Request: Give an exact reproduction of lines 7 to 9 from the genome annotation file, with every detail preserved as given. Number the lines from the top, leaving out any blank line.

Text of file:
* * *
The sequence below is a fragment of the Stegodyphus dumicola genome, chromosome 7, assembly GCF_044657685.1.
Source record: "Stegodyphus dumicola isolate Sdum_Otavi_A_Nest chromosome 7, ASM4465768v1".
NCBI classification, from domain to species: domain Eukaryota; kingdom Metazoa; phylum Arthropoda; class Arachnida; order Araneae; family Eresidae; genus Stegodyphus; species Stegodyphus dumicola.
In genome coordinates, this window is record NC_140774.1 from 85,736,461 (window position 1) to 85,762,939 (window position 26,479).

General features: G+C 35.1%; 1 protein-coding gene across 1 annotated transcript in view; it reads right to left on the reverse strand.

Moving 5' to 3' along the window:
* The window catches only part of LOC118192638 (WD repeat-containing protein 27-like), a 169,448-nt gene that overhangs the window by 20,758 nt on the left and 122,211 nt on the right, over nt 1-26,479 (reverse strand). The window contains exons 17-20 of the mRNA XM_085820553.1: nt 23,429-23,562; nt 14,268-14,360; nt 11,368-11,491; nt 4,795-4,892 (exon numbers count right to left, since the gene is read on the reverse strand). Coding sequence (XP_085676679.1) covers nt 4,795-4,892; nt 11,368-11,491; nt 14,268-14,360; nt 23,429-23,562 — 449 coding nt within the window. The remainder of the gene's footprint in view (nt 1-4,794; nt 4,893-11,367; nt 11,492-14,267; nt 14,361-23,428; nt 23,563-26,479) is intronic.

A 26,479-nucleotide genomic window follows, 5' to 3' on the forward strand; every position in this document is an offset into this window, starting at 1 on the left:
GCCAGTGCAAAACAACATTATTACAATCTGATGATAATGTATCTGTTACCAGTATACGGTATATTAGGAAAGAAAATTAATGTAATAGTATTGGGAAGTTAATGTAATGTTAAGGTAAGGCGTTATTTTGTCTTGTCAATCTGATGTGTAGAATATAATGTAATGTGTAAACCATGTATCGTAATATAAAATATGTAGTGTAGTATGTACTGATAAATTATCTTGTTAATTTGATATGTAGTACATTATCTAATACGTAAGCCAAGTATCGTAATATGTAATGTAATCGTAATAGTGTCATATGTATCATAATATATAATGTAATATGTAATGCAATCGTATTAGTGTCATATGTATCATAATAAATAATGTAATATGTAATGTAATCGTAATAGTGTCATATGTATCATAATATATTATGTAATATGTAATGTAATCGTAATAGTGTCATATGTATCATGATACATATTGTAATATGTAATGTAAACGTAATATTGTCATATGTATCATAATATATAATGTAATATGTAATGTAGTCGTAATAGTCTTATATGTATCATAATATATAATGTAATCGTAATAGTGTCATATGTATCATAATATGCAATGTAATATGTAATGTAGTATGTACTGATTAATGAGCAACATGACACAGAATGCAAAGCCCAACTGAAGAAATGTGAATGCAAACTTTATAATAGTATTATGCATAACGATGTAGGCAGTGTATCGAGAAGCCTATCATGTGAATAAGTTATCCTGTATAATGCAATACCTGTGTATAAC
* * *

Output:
* The window catches only part of LOC118192638 (WD repeat-containing protein 27-like), a 169,448-nt gene that overhangs the window by 20,758 nt on the left and 122,211 nt on the right, over nt 1-26,479 (reverse strand). The window contains exons 17-20 of the mRNA XM_085820553.1: nt 23,429-23,562; nt 14,268-14,360; nt 11,368-11,491; nt 4,795-4,892 (exon numbers count right to left, since the gene is read on the reverse strand). Coding sequence (XP_085676679.1) covers nt 4,795-4,892; nt 11,368-11,491; nt 14,268-14,360; nt 23,429-23,562 — 449 coding nt within the window. The remainder of the gene's footprint in view (nt 1-4,794; nt 4,893-11,367; nt 11,492-14,267; nt 14,361-23,428; nt 23,563-26,479) is intronic.

A 26,479-nucleotide genomic window follows, 5' to 3' on the forward strand; every position in this document is an offset into this window, starting at 1 on the left:
GCCAGTGCAAAACAACATTATTACAATCTGATGATAATGTATCTGTTACCAGTATACGGTATATTAGGAAAGAAAATTAATGTAATAGTATTGGGAAGTTAATGTAATGTTAAGGTAAGGCGTTATTTTGTCTTGTCAATCTGATGTGTAGAATATAATGTAATGTGTAAACCATGTATCGTAATATAAAATATGTAGTGTAGTATGTACTGATAAATTATCTTGTTAATTTGATATGTAGTACATTATCTAATACGTAAGCCAAGTATCGTAATATGTAATGTAATCGTAATAGTGTCATATGTATCATAATATATAATGTAATATGTAATGCAATCGTATTAGTGTCATATGTATCATAATAAATAATGTAATATGTAATGTAATCGTAATAGTGTCATATGTATCATAATATATTATGTAATATGTAATGTAATCGTAATAGTGTCATATGTATCATGATACATATTGTAATATGTAATGTAAACGTAATATTGTCATATGTATCATAATATATAATGTAATATGTAATGTAGTCGTAATAGTCTTATATGTATCATAATATATAATGTAATCGTAATAGTGTCATATGTATCATAATATGCAATGTAATATGTAATGTAGTATGTACTGATTAATGAGCAACATGACACAGAATGCAAAGCCCAACTGAAGAAATGTGAATGCAAACTTTATAATAGTATTATGCATAACGATGTAGGCAGTGTATCGAGAAGCCTATCATGTGAATAAGTTATCCTGTATAATGCAATACCTGTGTATAAC